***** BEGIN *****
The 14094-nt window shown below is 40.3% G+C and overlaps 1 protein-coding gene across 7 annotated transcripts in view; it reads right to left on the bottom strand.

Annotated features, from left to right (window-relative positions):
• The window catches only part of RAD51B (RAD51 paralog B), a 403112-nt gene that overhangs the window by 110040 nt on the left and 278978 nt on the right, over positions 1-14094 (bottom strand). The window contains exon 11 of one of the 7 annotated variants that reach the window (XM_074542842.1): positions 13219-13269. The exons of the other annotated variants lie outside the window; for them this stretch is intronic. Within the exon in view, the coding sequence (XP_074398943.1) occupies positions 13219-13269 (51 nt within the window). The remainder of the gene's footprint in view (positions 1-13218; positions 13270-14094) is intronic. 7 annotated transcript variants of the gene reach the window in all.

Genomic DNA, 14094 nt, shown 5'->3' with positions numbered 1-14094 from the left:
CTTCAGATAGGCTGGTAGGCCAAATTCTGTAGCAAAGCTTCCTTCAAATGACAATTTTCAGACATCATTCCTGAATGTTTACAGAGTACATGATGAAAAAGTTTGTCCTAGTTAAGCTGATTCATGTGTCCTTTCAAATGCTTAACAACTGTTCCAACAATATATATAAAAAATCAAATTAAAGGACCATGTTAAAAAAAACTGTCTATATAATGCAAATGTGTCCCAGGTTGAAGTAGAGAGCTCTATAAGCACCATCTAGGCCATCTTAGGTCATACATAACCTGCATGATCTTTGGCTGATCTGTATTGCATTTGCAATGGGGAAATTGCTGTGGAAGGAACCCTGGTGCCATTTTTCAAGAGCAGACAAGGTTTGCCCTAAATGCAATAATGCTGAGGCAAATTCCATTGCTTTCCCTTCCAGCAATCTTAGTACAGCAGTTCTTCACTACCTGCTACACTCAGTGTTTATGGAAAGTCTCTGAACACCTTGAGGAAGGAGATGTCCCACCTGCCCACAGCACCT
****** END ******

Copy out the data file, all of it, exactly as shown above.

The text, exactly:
The 14094-nt window shown below is 40.3% G+C and overlaps 1 protein-coding gene across 7 annotated transcripts in view; it reads right to left on the bottom strand.

Annotated features, from left to right (window-relative positions):
• The window catches only part of RAD51B (RAD51 paralog B), a 403112-nt gene that overhangs the window by 110040 nt on the left and 278978 nt on the right, over positions 1-14094 (bottom strand). The window contains exon 11 of one of the 7 annotated variants that reach the window (XM_074542842.1): positions 13219-13269. The exons of the other annotated variants lie outside the window; for them this stretch is intronic. Within the exon in view, the coding sequence (XP_074398943.1) occupies positions 13219-13269 (51 nt within the window). The remainder of the gene's footprint in view (positions 1-13218; positions 13270-14094) is intronic. 7 annotated transcript variants of the gene reach the window in all.

Genomic DNA, 14094 nt, shown 5'->3' with positions numbered 1-14094 from the left:
CTTCAGATAGGCTGGTAGGCCAAATTCTGTAGCAAAGCTTCCTTCAAATGACAATTTTCAGACATCATTCCTGAATGTTTACAGAGTACATGATGAAAAAGTTTGTCCTAGTTAAGCTGATTCATGTGTCCTTTCAAATGCTTAACAACTGTTCCAACAATATATATAAAAAATCAAATTAAAGGACCATGTTAAAAAAAACTGTCTATATAATGCAAATGTGTCCCAGGTTGAAGTAGAGAGCTCTATAAGCACCATCTAGGCCATCTTAGGTCATACATAACCTGCATGATCTTTGGCTGATCTGTATTGCATTTGCAATGGGGAAATTGCTGTGGAAGGAACCCTGGTGCCATTTTTCAAGAGCAGACAAGGTTTGCCCTAAATGCAATAATGCTGAGGCAAATTCCATTGCTTTCCCTTCCAGCAATCTTAGTACAGCAGTTCTTCACTACCTGCTACACTCAGTGTTTATGGAAAGTCTCTGAACACCTTGAGGAAGGAGATGTCCCACCTGCCCACAGCACCT